How the online media cookie crumbled

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Within a year, online media has moved from a position of huge potential and strength to one of stretched finances.  That is not preventing many new outlets from making a debut every week but that is not preventing new outlets from facing huge problems either. The market is saturated with old and new entrants but the robustness is going dim. It’s not a crisis yet but the surefire success that many foresaw for online media as the emerging alternative to professional media appears overestimated now. What exactly is going on?

The investor angle

Media investment is notoriously high investment and high connection based.  Even crores aren’t enough, it’s about several hundred crores which means you have to be part of the internal network. Because you can’t make that kind of disposable money unless one is part of that network. And having made that kind of money you have to know the really big ones and have the trust of the PM no less.  Which means ownership of a TV station or a newspaper is very restricted even in these days of network capitalism.  Big media is not for everyone but the chosen ones of every regime.

That doesn’t mean that there is o shortage of rich people belonging to the second level. Many are very rich and want to own a media outlet but can’t handle 200 crores of black money. Others want or are capable of investing a few crores and a few are entrepreneurs who are able to bring together several investors with money looking for prestige.  And so the rich but not hyper rich or connected that are fuelling the online media boom.

There is another group that is the online stream of mainstream media which  continue to be the most successful performers in the market due to their clustered presence and ability to access a wide range of media and other resources at their command.

Start up dreams and recurring cost reality

The comparatively low start up cost is the biggest inducement to new investors. The result has been a long train of online media outlets birthed by the flush of owning a site.  No one really knows how many are there but insiders say it runs into thousands. With a high educated jobless bulge, getting semi-professional media workers by giving them a housemaid’s salary isn’t difficult when entry is made. Problem begins when owners see that online media gets very few adverts and that means it is entirely a self-funded indulgence. And then the money dries up, standard falls, people live and that sinking feeling is high.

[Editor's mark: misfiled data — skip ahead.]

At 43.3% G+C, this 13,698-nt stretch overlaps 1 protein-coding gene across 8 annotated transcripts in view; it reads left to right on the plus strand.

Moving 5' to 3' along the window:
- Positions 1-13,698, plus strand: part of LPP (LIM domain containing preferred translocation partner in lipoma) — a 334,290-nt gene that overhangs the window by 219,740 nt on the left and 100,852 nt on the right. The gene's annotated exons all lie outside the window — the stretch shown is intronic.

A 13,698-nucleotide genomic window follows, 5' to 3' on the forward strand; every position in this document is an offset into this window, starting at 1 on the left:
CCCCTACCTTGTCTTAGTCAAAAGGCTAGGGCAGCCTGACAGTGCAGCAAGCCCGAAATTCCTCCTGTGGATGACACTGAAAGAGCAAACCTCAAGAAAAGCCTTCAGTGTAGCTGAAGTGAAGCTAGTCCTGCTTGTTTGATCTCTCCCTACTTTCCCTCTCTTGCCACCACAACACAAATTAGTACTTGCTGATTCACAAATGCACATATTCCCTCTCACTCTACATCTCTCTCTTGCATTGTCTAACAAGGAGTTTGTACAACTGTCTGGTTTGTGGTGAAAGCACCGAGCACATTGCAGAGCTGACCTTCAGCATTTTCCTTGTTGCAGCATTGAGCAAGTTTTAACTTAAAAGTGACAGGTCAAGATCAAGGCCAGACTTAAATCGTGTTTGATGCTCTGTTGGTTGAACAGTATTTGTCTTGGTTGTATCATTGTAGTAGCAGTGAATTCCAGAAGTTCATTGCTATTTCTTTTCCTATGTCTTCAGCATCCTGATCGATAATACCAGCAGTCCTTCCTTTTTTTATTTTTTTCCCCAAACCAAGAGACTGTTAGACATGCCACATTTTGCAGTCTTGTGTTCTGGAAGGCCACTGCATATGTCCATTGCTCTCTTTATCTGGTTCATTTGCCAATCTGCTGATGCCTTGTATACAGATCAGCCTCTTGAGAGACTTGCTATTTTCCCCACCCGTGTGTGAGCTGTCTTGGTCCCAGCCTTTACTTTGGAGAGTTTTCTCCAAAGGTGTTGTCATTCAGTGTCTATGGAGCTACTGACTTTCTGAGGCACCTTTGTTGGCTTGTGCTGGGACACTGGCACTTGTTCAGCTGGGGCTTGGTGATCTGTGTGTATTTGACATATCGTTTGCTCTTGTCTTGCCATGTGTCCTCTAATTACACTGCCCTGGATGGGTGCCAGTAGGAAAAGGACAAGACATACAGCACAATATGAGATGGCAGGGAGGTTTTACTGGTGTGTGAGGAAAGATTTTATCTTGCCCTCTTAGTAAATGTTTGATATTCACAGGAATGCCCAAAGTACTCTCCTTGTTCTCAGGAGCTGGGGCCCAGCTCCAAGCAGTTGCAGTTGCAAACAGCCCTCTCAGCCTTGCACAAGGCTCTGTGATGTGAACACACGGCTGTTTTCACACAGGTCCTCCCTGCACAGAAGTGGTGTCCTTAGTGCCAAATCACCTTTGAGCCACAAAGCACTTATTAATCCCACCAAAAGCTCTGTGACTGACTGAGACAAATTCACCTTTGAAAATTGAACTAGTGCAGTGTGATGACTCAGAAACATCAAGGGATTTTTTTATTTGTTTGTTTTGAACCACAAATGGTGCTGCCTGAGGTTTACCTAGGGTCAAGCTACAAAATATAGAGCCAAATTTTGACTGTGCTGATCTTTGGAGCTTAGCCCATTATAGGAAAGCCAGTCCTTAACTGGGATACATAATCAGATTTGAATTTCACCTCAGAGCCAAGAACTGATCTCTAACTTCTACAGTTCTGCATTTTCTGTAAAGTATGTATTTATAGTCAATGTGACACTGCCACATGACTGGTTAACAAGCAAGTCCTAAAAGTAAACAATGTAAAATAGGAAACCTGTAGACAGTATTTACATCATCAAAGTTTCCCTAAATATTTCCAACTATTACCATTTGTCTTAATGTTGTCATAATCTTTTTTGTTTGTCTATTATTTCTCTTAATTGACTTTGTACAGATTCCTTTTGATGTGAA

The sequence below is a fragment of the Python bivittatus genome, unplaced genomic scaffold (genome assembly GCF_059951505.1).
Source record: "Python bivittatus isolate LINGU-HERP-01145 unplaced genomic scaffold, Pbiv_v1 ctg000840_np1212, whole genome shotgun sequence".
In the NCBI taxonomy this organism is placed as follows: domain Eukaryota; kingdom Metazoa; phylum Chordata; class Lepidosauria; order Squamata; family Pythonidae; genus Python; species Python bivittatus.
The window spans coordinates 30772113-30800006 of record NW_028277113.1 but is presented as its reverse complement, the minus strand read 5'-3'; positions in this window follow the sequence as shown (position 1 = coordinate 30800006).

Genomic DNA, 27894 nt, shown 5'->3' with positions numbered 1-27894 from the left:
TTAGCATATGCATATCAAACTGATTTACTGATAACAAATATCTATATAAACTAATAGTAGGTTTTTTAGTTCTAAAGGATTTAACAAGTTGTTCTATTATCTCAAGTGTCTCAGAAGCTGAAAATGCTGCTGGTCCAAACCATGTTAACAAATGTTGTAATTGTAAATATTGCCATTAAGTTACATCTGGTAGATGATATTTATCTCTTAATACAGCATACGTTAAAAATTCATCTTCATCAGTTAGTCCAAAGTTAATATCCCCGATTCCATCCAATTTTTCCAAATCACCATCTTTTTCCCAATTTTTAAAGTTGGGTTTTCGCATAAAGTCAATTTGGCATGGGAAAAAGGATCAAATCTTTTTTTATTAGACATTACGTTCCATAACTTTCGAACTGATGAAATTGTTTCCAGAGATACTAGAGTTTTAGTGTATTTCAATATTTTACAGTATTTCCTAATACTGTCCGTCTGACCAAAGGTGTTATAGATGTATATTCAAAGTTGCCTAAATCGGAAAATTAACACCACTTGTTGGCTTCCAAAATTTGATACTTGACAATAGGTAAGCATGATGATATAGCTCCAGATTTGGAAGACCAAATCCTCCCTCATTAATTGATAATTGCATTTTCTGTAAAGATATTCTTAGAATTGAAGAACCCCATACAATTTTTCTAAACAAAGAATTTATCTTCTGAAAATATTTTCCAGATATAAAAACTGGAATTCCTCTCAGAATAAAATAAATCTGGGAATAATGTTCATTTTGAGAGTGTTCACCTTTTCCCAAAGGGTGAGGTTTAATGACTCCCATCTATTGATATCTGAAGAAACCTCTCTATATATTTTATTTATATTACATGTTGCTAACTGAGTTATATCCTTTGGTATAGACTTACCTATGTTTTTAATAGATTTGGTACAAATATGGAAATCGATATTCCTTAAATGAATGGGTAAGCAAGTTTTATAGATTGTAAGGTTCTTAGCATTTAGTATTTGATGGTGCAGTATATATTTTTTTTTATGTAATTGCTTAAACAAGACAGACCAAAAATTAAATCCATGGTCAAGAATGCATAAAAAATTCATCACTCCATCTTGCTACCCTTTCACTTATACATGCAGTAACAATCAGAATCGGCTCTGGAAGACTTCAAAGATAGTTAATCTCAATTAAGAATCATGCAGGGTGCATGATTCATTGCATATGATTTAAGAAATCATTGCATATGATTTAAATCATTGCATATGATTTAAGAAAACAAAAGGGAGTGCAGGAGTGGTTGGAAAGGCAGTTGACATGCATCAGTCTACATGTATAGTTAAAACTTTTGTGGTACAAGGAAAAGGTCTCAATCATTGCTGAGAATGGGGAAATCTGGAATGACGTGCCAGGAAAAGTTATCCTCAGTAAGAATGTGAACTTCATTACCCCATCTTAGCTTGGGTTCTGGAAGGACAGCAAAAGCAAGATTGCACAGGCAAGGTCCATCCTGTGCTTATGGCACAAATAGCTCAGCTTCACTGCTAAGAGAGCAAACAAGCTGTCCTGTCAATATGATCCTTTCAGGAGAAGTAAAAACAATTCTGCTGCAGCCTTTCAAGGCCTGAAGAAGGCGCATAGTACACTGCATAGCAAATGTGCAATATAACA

Barring a small professional band, who know both media and technology who from outlet to outlet, most media workers are in difficulties which means the sector is in a crisis.

Low branding means low income

For a media outlet, news is branding but when several thousand outlets operate, and the news sectors are – sex, violence, accidents and sports with a dash of sensational politics- how is the audience going to make a choice of outlet ?  This tabloid formula may work with one or five giving them a brand but when 3000 do the same, the brand is diluted beyond identity. Nobody knows which is which and so media loyalty is very limited. And so clicks are limited and that means payments from the internet payment platforms are limited too.

Since publishes more or less the same news and there is no media outlet branding , the top few who are nursing a  large team can’t make enough money and that means the economic suffering is across the range. The exclusive online sector is in an economic drought of sorts.

This is reflected in the strain on news collection leading to more cut –paste borrowed news. Some outlets hire columnists but the writers write elsewhere too and barring a few the hits are also limited. Thus as a whole, most media units are no longer shining.

Neither citizen nor community

Online media could have been a community voice but it isn’t so because the owners and often workers belong to groups, parties and clusters that are aspiring for bigger bucks. So for them, there is neither any attraction nor value in community representation. In the end, they are neither here nor there.

Yet the potential for being the voice of the underserved  and the marginalized, the activist and the justice seekers  remain as much as before. They have low  presence in mainstream media and the potential to be part of the media space through online presence still exists. But online media as a digital version of mainstream large media is much more difficult and the online presence is still not that strong. And the owners want neither to be activist or community voices because they don’t understand niche media.

Online media is niche media and that is where it must live, breathe and die. Till that happens the situation will not improve much.

  • DhakaCourier
  • Vol 34
  • Issue 41

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